Winding the clock back to 16th century Europe, watches began to evolve from the spring-driven, portable clocks that were worn as ornamental timepieces, which was the beginning of the timepiece accessory as we know it.

What began as a traditionally feminine accessory, pinned onto dresses and aprons alike, morphed into a staple accessory across the world, adapting in efficiency, style and budget along the way.

Let’s take a look at the evolution of the timepiece, or more specifically, the wristwatch. 

The introduction of wristwatches

Whilst pocket watches had been popular as personal clocks long before the concept of a wristwatch came about, they were often more cumbersome, owing to their protective covers and larger size.

Pocket watches also had the issue of reliability – some could be off by more than half an hour per day!

These timepieces weren’t cheap, either, tending only to be used by those who were of high nobility, particularly as these forms of wearable watches were more about aesthetic and fashion, rather than functionality.

Back in the 16th century, Queen Elizabeth I of England received one of the first known wristwatches, then called an ‘arm watch’, presented to her by Robert Dudley, the 1st Earl of Leicester, said to be richly jewelled and with a pearl pendant.

Whilst men predominantly preferred the pocket watch, women preferred the wristwatch, though in both cases, fashion was the primary driver.

The rise of practicality and function

Earlier wristwatches tended to be ornate and delicate, which made them easily prone to damage, and was a contributing factor as to why men tended to prefer pocket watches for their comparative durability.

Though British army officers had begun to wear wristwatches in the 1880s to help them synchronise attacks, it wasn’t until World War I that soldiers began modifying pocket watches with straps – perhaps creating the perfect way to switch up your timepiece collection with interchangeable straps!

There was also the matter of convenience, with the wristwatch gaining popularity amongst aviators due to the hands-free nature of a wristwatch over a pocket watch.

Whilst the wristwatch had previously been considered a feminine accessory, it was now popular amongst men after World War I had ended, though these wristwatches weren’t shatterproof, and tended to utilise protective grids over the watch face.

This paved the way towards more hardwearing, durable designs. Our Zeus timepieces use sapphire crystal, which can never be scratched or shattered, for longevity!

Decades influencing designs

In the Roaring 20s, Louis Cartier gained prominence when he produced the iconic Cartier Tank in 1919, with an elegant and elongated shape, whilst Rolex popularised their water-resistant Oyster model, featuring a screw-down caseback, crown, and bezel.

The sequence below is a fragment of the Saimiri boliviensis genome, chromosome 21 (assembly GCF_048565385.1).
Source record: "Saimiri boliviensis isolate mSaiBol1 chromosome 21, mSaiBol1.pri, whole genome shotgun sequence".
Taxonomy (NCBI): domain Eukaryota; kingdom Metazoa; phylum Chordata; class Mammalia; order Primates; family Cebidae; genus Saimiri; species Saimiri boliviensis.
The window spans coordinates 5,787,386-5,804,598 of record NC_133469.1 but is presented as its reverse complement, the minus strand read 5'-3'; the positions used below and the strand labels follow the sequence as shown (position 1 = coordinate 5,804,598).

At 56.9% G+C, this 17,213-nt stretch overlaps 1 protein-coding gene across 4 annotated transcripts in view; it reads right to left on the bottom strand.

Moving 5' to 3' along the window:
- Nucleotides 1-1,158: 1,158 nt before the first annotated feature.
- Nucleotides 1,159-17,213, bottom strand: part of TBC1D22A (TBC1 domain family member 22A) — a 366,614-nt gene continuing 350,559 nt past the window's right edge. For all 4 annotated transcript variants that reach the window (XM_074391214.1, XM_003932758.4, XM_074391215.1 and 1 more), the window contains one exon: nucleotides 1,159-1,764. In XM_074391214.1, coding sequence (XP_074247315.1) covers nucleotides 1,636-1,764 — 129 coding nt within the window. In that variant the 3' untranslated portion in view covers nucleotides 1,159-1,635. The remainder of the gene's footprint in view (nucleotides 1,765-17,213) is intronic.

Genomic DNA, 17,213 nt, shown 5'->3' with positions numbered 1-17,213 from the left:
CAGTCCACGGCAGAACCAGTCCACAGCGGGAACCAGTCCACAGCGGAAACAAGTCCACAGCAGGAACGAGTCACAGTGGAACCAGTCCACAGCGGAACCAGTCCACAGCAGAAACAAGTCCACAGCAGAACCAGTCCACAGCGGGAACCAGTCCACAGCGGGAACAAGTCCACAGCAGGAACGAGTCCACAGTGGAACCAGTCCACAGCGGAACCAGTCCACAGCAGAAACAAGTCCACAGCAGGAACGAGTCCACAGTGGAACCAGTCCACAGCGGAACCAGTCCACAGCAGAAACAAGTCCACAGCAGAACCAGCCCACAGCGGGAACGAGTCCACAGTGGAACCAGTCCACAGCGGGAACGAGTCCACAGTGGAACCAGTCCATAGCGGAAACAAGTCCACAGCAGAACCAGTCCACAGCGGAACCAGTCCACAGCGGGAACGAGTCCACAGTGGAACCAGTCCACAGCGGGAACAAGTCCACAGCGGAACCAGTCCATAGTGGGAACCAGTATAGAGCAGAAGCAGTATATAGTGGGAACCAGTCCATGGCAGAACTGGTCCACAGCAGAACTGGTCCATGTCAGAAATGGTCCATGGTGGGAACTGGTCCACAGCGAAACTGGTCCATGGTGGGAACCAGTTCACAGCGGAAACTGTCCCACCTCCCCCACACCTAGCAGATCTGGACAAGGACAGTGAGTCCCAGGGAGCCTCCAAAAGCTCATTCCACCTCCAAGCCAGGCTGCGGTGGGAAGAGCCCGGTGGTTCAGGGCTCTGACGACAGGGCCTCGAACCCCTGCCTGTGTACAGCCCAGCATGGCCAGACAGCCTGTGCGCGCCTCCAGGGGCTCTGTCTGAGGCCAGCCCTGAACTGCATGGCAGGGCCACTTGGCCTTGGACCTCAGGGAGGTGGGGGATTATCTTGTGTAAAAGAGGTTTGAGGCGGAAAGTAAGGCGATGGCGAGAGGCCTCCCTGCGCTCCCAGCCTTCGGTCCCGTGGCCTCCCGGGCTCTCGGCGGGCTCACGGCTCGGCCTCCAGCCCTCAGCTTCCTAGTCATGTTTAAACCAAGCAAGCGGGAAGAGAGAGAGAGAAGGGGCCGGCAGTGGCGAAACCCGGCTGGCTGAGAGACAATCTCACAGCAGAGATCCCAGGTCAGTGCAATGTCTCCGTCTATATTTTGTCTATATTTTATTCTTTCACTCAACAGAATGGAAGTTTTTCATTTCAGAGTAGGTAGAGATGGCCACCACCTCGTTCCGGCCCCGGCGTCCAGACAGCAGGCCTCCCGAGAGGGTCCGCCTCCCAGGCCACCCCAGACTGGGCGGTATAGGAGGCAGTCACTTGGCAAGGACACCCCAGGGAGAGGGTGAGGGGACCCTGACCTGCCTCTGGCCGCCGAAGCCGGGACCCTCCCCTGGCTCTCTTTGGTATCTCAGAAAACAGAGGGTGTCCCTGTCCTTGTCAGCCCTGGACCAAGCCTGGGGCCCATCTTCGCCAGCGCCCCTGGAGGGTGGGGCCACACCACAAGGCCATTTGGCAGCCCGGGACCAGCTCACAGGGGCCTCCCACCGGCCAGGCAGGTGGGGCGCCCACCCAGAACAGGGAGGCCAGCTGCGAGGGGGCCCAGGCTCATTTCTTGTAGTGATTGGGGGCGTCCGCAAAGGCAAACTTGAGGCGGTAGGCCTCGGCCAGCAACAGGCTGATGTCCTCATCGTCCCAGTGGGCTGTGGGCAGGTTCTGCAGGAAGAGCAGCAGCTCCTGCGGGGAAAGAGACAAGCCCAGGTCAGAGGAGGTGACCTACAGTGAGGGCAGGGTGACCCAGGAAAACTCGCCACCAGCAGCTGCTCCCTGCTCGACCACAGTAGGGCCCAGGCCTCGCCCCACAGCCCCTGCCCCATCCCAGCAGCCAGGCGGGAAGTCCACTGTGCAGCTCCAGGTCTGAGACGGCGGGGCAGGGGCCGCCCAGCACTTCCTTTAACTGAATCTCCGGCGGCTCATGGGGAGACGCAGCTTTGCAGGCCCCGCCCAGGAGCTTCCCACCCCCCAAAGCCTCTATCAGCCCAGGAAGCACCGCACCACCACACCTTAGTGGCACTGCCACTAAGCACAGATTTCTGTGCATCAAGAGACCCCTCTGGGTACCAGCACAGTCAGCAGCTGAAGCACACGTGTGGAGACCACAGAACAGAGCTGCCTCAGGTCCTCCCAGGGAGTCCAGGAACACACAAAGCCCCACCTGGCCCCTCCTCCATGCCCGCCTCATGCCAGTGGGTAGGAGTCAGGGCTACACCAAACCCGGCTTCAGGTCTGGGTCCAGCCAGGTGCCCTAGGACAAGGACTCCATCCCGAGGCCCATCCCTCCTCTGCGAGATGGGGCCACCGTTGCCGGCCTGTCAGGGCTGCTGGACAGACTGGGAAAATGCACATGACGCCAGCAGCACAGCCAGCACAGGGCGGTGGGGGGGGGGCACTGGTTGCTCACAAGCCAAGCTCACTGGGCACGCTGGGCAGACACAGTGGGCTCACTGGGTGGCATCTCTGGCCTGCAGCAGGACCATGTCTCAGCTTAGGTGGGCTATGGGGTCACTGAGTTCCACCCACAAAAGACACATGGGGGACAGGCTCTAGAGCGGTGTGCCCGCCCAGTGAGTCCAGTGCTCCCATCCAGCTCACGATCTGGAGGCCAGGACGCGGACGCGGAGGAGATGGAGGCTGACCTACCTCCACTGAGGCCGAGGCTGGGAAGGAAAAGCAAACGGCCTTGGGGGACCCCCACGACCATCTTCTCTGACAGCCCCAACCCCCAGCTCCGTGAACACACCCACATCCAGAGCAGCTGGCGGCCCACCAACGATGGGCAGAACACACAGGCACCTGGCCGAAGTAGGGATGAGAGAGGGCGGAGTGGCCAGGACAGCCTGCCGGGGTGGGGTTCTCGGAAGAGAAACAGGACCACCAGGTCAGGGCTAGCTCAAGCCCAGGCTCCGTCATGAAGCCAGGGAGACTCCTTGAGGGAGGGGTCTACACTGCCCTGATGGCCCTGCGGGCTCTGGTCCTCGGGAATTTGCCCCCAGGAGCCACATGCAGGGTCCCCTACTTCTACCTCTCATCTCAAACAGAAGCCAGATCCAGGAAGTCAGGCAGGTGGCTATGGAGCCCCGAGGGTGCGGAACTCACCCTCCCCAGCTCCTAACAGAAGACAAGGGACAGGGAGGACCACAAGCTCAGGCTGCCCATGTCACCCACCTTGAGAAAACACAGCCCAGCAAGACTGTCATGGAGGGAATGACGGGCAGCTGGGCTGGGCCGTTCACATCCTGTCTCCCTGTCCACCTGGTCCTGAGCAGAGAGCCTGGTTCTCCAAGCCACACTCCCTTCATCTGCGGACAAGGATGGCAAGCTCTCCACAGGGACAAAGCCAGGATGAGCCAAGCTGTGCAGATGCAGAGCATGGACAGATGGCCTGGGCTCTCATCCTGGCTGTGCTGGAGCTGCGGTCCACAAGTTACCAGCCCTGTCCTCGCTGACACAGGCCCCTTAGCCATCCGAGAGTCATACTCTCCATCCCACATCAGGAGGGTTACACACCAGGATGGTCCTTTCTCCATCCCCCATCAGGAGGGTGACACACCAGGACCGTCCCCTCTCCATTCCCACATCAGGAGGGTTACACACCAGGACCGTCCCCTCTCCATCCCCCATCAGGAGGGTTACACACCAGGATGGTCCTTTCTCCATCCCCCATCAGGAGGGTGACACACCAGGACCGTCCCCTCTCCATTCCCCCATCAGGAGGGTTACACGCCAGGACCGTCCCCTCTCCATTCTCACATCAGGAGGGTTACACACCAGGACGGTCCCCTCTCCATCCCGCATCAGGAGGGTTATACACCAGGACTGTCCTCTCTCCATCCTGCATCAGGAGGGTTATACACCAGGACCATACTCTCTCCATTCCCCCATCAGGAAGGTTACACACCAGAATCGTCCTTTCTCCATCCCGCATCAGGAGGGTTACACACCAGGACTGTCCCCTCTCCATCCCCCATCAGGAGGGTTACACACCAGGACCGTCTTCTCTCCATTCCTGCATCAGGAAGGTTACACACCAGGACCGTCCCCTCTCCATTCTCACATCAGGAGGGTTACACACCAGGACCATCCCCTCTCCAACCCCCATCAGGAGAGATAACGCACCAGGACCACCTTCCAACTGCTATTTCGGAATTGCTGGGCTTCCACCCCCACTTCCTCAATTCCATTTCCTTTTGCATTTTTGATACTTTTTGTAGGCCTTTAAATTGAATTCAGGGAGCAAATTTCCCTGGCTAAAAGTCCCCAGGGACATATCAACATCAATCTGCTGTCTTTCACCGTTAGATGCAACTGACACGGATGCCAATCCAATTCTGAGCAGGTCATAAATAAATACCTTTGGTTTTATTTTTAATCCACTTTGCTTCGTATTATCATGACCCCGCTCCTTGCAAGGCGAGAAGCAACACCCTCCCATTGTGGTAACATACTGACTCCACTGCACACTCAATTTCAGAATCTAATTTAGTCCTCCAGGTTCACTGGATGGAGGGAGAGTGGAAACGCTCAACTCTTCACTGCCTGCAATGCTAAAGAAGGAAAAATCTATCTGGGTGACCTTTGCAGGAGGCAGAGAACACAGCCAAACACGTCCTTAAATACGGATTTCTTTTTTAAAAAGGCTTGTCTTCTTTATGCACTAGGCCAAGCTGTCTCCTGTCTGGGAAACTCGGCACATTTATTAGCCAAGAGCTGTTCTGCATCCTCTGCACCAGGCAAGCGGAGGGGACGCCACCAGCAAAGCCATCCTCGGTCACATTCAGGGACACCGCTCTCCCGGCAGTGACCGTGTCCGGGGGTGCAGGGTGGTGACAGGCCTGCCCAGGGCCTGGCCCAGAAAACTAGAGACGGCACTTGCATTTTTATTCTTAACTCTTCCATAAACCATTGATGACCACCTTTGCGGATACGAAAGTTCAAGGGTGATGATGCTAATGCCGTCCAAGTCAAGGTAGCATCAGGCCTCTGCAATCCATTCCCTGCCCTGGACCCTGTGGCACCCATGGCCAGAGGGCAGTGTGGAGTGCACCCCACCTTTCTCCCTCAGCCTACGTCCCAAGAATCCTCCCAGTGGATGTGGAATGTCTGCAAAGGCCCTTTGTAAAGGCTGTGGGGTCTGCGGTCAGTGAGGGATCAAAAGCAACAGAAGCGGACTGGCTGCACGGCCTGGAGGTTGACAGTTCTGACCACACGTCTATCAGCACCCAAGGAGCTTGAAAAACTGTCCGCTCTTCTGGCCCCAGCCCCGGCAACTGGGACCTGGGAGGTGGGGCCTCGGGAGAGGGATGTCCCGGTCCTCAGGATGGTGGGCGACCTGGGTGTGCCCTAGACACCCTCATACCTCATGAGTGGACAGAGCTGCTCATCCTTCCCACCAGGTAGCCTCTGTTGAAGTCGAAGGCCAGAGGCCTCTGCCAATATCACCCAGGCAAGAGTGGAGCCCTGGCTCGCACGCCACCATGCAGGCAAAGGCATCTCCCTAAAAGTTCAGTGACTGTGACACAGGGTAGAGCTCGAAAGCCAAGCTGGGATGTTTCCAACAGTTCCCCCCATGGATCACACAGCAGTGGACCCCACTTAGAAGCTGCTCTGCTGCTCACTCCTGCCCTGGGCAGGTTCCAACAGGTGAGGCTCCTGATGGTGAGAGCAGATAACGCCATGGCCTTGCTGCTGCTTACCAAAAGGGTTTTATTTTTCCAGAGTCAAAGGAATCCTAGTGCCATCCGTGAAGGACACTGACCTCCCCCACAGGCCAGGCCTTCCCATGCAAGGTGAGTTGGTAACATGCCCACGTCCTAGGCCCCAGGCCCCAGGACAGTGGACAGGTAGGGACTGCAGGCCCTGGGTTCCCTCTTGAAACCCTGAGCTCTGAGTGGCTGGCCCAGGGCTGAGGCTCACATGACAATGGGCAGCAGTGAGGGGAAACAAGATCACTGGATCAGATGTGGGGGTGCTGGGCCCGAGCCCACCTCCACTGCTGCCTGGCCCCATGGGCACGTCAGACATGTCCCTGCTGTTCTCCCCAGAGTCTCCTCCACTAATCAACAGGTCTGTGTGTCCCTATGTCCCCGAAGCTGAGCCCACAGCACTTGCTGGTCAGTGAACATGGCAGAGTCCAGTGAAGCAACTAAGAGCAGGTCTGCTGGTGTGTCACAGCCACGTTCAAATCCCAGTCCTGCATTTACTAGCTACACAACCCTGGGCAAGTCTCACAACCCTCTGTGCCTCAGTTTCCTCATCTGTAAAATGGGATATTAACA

By the 1930s, rectangular cases gained prominence as a result of the prominent Art Deco style, with many designs of the time featuring parallel lines and gold detailing.

The military once again influenced the trajectory of the wristwatch in the 1940s, with larger watch faces and easy-grasp crowns being utilised for easy operation for soldiers wearing gloves. 

Once we get to the 1950s and 1960s, Rolex’s Submariner dominated the sporty, self-winding watches market (which is the inspiration behind our very own Apollo line that pays homage to the iconic model with never-before-seen colour styles, and a black edition inspired by the bold Submariner modifications seen over the years!).

Whilst the Submariner was busy being the iconic sporty watch, Omega’s Speedmaster became the first watch to be worn on the moon!

The quartz takeover

The mechanical watch industry was in a state of shock by the time quartz watches gained popularity, as they became a staple by the 1970s, with a heightened focus on design and function.

In turn, the wristwatch continued to adapt throughout the decades, with design innovations such as off-centre dial arrangements, the renaissance of mechanical watches, and now, the popularity of smart watches!

Whatever the style, timepieces remain an iconic accessory that can be passed through generations.

We truly believe in the value of longevity when it comes to luxury timepieces. It’s why our Zeus quartz-powered battery will last you 3-4 years, built to stand the test of time like the ancient Greek temples.

We’re so confident that our watches are built to last, we guarantee at least 2 years of battery life, or you can simply return your watch and we’ll send you a new one, free of charge!

Wristwatches are still a staple accessory across the world, a matter of both function and fashion, and still a way for many to showcase their status, wealth, and personal style.

In our opinion, luxury watches will never go out of style… what do you think?

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